There is usually a hard and fast number from the manufacturer on how much extra weight a multihull can or should carry before sailing performance or safety is affected. Find out what that number is and what they already took into consideration when coming up with that number. Do they mean from a totally empty, stripped down boat? Or do they mean with sails and everything already on there? The stuff of life fills a boat up fast, but you can’t be a hoarder on a catamaran.

5. What is the engine access like?
Show boats don’t often have the engines open and on display. Ask the broker if you can see both engines on the catamaran. Some cats have whole engine rooms you can access. Some have the engines under a bunk, which is not exactly a convenient place. Some have them mid-ships; some stick them way aft. Some have excellent access on the port side and mediocre access on the starboard or vice versa. Ask to check it out.

6. So, how much does this boat cost?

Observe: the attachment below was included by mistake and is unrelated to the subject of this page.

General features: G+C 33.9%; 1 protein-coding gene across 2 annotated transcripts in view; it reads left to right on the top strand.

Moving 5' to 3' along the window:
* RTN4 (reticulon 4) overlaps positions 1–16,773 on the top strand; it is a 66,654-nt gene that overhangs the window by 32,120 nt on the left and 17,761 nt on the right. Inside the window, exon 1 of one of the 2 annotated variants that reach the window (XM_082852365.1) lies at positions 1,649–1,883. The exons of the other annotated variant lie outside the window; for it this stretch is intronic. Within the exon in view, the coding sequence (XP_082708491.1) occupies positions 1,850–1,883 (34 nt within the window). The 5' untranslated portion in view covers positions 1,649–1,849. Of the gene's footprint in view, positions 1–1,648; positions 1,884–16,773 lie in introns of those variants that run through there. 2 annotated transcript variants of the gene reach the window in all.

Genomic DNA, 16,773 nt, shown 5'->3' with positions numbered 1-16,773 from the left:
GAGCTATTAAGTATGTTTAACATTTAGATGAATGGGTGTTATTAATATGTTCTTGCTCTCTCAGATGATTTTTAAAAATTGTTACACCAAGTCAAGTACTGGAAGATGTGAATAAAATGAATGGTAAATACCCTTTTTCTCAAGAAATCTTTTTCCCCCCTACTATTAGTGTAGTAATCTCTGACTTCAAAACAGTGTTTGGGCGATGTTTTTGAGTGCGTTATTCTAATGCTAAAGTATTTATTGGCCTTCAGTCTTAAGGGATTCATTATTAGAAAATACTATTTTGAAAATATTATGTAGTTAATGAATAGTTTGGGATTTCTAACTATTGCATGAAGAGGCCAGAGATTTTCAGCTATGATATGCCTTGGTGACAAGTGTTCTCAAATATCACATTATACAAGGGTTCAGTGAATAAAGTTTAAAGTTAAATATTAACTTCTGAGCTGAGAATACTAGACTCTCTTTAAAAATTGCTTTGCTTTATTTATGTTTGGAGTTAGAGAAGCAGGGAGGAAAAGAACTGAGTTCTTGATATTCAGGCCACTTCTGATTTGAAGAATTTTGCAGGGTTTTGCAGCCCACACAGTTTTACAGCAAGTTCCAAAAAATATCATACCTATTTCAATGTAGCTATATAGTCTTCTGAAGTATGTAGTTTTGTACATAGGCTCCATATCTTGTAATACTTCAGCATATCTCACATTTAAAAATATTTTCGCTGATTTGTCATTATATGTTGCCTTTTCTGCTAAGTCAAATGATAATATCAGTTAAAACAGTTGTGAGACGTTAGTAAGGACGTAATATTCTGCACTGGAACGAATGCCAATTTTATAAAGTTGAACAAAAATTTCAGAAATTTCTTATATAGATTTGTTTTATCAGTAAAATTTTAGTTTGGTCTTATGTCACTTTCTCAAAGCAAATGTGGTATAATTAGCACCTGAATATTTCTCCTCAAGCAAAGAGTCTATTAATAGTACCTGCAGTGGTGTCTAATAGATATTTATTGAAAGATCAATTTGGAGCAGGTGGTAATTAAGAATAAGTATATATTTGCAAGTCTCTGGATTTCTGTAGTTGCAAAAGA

And once you get over the sticker shock, find out what that price includes. Cats come at a premium, but you are paying for a whole different cruising experience. Many converts say once you go cat, you never go back to monohull. But the boat show price often only gets you the bare bones boat. Ask about exactly what that price tag includes and excludes. 

Multihulls at the U.S. Sailboat Show.

Here are some other things to look for:

Design
Before you even step onboard a catamaran, step back and have a look. Two things you should take note of are the bridgedeck clearance and windage. There is a careful balance in how these two come together on a cruising cat. A low bridgedeck clearance means the dreaded slap. As you go over chop or waves, water hits the underside of the boat and makes an awful thud, which can get pretty tiring on a long passage and isn’t great for the boat. However, a really high bridgedeck clearance often means the boat has lots of vertical freeboard making windage a problem. The side of the boat being so high and flat can act as a fiberglass sail that you can’t trim. You want to find that balance between adequate clearance underneath and nice lines up top to keep her moving smoothly.